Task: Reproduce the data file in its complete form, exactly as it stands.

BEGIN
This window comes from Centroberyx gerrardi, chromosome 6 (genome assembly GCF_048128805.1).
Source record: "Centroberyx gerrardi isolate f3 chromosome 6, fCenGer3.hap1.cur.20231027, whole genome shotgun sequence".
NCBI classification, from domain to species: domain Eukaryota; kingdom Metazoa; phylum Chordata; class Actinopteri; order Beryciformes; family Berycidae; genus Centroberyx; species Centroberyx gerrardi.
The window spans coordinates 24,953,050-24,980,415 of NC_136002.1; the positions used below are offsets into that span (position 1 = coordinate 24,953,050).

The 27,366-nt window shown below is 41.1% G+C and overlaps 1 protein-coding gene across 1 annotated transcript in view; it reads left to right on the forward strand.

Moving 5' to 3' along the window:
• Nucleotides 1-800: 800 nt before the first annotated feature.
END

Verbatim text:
This window comes from Centroberyx gerrardi, chromosome 6 (genome assembly GCF_048128805.1).
Source record: "Centroberyx gerrardi isolate f3 chromosome 6, fCenGer3.hap1.cur.20231027, whole genome shotgun sequence".
NCBI classification, from domain to species: domain Eukaryota; kingdom Metazoa; phylum Chordata; class Actinopteri; order Beryciformes; family Berycidae; genus Centroberyx; species Centroberyx gerrardi.
The window spans coordinates 24,953,050-24,980,415 of NC_136002.1; the positions used below are offsets into that span (position 1 = coordinate 24,953,050).

The 27,366-nt window shown below is 41.1% G+C and overlaps 1 protein-coding gene across 1 annotated transcript in view; it reads left to right on the forward strand.

Moving 5' to 3' along the window:
• Nucleotides 1-800: 800 nt before the first annotated feature.